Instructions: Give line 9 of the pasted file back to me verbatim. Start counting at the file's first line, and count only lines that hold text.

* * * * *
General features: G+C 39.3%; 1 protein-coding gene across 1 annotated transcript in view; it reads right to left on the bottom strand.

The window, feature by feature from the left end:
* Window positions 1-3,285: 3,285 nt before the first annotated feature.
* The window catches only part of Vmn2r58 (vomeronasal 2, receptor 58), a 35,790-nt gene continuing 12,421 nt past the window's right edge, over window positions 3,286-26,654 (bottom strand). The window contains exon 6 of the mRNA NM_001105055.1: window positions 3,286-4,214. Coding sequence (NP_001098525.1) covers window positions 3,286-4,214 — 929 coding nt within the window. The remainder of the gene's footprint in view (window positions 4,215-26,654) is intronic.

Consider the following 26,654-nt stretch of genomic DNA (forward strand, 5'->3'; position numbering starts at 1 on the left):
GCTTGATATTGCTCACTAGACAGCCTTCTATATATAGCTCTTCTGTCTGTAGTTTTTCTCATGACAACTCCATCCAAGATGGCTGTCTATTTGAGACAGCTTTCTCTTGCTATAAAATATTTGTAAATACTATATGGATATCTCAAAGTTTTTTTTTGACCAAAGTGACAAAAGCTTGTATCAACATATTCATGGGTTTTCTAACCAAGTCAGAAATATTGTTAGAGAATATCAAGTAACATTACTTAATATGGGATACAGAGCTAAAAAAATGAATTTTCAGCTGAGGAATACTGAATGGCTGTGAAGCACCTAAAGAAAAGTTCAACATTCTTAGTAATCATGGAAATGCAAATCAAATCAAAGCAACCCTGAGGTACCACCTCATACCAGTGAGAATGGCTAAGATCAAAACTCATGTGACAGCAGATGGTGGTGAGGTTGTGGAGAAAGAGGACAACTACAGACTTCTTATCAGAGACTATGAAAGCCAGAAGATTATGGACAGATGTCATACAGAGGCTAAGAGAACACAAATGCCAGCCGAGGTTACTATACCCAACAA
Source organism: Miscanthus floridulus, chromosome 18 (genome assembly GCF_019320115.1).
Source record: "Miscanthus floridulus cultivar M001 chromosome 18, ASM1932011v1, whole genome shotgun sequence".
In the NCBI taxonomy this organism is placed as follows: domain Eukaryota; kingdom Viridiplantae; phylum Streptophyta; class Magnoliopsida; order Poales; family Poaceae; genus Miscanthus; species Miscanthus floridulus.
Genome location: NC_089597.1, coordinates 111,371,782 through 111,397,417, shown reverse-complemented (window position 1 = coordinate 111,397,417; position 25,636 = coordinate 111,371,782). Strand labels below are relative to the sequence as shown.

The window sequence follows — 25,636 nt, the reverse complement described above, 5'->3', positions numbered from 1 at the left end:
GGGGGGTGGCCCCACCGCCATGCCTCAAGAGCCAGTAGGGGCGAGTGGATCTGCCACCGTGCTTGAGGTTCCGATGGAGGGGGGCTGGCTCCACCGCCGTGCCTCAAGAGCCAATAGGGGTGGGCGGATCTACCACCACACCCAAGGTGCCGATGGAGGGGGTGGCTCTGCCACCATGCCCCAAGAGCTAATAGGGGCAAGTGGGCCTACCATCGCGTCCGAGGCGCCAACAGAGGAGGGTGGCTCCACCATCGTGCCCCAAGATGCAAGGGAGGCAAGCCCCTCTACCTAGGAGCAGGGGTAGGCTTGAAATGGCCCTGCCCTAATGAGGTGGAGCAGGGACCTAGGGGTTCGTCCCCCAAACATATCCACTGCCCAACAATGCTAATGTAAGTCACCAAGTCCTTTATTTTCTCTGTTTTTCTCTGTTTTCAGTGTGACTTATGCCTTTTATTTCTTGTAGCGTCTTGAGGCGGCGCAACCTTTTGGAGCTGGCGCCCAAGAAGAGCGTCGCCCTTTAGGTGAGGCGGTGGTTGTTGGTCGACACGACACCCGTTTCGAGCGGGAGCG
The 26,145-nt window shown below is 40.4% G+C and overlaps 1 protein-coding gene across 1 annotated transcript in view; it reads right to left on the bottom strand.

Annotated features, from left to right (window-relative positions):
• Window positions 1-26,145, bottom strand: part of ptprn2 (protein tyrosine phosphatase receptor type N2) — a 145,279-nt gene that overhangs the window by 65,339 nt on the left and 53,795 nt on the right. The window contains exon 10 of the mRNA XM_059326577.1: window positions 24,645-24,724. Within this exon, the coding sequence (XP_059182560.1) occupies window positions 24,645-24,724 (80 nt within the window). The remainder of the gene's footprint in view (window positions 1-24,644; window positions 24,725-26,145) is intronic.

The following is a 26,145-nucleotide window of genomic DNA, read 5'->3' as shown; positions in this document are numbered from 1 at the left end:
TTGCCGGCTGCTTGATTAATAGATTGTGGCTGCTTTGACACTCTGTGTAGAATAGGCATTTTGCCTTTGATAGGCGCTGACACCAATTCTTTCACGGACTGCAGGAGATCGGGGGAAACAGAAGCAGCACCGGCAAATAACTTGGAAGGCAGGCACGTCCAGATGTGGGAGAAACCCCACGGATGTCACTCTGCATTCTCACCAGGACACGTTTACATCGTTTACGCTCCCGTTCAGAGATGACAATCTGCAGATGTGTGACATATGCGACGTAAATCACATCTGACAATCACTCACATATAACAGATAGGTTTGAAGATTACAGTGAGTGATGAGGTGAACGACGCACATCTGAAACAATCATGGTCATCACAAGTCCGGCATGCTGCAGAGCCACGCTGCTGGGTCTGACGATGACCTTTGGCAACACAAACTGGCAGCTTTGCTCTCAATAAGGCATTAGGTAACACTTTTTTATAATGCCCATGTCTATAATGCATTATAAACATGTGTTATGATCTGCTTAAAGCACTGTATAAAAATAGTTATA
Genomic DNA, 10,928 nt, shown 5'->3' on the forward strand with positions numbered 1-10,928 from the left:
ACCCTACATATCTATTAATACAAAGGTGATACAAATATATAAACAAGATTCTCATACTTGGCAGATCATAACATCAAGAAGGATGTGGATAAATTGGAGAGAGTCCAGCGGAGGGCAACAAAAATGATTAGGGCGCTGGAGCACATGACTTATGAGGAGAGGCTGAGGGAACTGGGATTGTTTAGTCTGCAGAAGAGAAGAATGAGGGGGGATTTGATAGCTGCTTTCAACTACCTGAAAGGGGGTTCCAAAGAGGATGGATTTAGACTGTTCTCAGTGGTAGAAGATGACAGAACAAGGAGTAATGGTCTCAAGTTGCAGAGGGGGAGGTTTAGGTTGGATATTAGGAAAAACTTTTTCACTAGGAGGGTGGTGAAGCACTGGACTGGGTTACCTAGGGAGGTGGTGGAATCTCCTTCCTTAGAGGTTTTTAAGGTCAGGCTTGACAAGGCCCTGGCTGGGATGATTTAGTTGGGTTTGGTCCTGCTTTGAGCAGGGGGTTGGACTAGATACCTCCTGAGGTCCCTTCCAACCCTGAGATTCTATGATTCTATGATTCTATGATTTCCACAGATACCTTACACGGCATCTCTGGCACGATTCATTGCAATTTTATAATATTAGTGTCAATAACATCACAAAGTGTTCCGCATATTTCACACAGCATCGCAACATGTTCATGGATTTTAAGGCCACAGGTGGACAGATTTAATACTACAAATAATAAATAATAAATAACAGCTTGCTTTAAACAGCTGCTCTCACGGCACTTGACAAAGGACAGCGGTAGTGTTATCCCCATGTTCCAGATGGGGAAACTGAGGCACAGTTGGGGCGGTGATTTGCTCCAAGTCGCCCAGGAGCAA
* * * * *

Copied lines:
In the NCBI taxonomy this organism is placed as follows: domain Eukaryota; kingdom Viridiplantae; phylum Streptophyta; class Magnoliopsida; order Poales; family Poaceae; genus Miscanthus; species Miscanthus floridulus.